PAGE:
one man show

My Name Is Gideon: I’m Probably Going to Die, Eventually

My Name Is Gideon: I’m Probably Going to Die, Eventually

Every now and then a theatrical experience comes around that breaks the mold. It’s no simple task to categorize Gideon Irving’s performance piece running at the Rattlestick Playwrights Theater. Part musical, part stand-up comedy, (very small) part magic act, and part intriguing night in a complete stranger’s living room, My Name Is Gideon: I’m Probably Going to Die, Eventually is far from a one-trick pony. On the contrary, the hour-and-45-minute show is constantly surprising audience members with laughs, gasps, songs and even snacks!

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Tales of the Road to Freedom

Frederick Douglass said, “Slaves sing most when they are most unhappy. The songs of the slave represent the sorrows of his heart; and he is relieved by them, only as an aching heart is relieved by its tears.” It felt like the spirit of Douglas was downtown at the Gene Frankel Theatre, inspiring all who hear the call to go see Pappy on Da Underground Railroad. This heartrending one-man show, developed by cabaret performer Richard Johnson, under the direction of Keith Allan with musical accompaniment by Terry Wallstein is in honor of Black History Month. Johnson soulfully weaves the tales of trials and tribulations on the trail to freedom with Harriet Tubman on the Underground Railroad. With honest, down to earth direction and staging, this charming piece found its perfect venue at the Gene Frankel Theatre.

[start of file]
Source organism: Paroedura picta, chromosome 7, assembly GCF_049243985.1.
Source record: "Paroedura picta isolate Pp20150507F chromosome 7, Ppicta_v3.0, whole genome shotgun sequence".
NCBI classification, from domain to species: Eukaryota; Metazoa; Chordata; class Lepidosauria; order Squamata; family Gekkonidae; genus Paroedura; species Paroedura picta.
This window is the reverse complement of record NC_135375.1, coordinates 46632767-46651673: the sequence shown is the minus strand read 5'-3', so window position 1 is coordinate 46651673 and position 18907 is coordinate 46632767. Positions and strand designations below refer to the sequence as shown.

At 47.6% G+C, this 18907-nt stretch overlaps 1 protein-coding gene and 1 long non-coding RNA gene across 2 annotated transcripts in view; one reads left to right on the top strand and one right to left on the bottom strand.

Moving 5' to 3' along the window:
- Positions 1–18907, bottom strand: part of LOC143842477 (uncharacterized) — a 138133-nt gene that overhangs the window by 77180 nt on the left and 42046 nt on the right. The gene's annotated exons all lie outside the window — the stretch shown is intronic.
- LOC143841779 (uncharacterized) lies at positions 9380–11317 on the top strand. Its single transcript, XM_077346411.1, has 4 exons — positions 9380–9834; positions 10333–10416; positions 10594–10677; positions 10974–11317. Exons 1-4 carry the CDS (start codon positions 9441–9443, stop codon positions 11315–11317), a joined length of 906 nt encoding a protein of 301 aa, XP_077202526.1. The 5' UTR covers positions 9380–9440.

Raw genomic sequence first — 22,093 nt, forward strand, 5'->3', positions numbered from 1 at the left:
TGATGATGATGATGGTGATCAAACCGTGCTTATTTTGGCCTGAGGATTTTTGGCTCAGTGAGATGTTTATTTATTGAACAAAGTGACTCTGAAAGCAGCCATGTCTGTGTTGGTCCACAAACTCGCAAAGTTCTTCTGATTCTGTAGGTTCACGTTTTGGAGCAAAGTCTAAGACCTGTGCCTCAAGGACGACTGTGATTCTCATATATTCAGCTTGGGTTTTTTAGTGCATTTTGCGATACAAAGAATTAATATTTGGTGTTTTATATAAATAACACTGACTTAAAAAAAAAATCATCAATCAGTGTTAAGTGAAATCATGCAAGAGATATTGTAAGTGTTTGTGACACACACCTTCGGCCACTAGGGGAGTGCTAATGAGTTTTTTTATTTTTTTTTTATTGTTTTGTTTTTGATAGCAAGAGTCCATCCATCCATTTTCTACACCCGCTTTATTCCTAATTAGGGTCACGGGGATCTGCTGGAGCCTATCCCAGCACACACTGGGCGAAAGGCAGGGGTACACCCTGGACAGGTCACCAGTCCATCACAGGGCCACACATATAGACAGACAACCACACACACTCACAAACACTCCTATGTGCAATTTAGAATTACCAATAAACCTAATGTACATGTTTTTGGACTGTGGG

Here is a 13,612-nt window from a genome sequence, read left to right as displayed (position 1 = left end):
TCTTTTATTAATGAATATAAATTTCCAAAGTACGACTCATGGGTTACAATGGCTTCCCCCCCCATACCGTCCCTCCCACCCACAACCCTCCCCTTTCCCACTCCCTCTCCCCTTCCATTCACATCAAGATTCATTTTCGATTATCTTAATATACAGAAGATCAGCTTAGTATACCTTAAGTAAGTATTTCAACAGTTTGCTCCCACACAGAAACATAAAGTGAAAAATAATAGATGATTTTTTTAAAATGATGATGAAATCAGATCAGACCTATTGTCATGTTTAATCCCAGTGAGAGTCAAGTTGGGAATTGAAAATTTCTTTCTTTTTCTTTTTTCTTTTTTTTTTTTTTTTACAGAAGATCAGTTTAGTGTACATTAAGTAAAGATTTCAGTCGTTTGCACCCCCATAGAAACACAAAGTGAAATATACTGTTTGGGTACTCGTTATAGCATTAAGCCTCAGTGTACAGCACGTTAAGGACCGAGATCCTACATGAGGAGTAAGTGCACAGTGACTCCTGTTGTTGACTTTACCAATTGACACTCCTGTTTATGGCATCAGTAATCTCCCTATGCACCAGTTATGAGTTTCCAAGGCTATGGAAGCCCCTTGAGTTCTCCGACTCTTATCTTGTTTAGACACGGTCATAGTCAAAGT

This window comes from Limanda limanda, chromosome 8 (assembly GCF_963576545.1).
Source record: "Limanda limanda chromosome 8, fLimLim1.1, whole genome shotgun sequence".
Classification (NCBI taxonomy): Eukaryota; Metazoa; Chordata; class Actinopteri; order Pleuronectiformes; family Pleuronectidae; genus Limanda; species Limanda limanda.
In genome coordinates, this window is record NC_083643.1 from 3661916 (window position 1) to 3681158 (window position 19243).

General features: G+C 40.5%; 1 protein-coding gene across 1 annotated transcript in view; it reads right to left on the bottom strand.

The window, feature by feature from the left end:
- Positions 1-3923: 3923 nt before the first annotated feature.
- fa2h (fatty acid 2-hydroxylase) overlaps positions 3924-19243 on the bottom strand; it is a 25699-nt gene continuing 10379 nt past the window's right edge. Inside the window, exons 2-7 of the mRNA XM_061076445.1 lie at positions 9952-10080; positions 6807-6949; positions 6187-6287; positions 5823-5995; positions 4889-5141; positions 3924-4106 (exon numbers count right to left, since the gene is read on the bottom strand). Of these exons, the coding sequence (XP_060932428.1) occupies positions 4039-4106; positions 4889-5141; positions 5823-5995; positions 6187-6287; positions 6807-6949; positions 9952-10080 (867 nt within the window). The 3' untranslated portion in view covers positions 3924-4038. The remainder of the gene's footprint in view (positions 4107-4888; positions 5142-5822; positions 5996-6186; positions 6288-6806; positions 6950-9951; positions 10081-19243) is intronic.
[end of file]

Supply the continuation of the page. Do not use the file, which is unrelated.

Raw, vulnerable, intuitive, fiery, wise, and out smarting, Pappy is the culmination of all the heroes of that dark time in American history. Soulfully singing some of the old classic spirituals such as “Wade in the Water” and “Steal Away” Johnson, as Pappy, explains how Harriet Tubman used song to guide runaway slaves to freedom. Through Johnson’s characterizations, we learn about the spirit of a people who were willing to pay the price for freedom and how it takes courage and determination to continue to fight for it.

Long-time cabaret performer Johnson authentically brings to life a part of our past that should never be forgotten. In the storytelling tradition of Haley’s Chicken George or Walker’s Celie, without overacted characterization, Johnson shows us the passion of a powerful survivor in his magnetic Pappy. With pathos, he comically impersonates his giggly first love, Mary, who pined for another. He mimics her obsession for, “Jacob! Jacob! Jacob!” and then tenderly reveals she killed herself by drinking lye after her lover was beaten to death for killing the master’s son who raped her. What hits to the core is how Johnson weaves Pappy’s memory with his heart-rending vocal of “Balm in Gilead,” accompanied by the mournful piano rendering of musical director Terry Wallstein.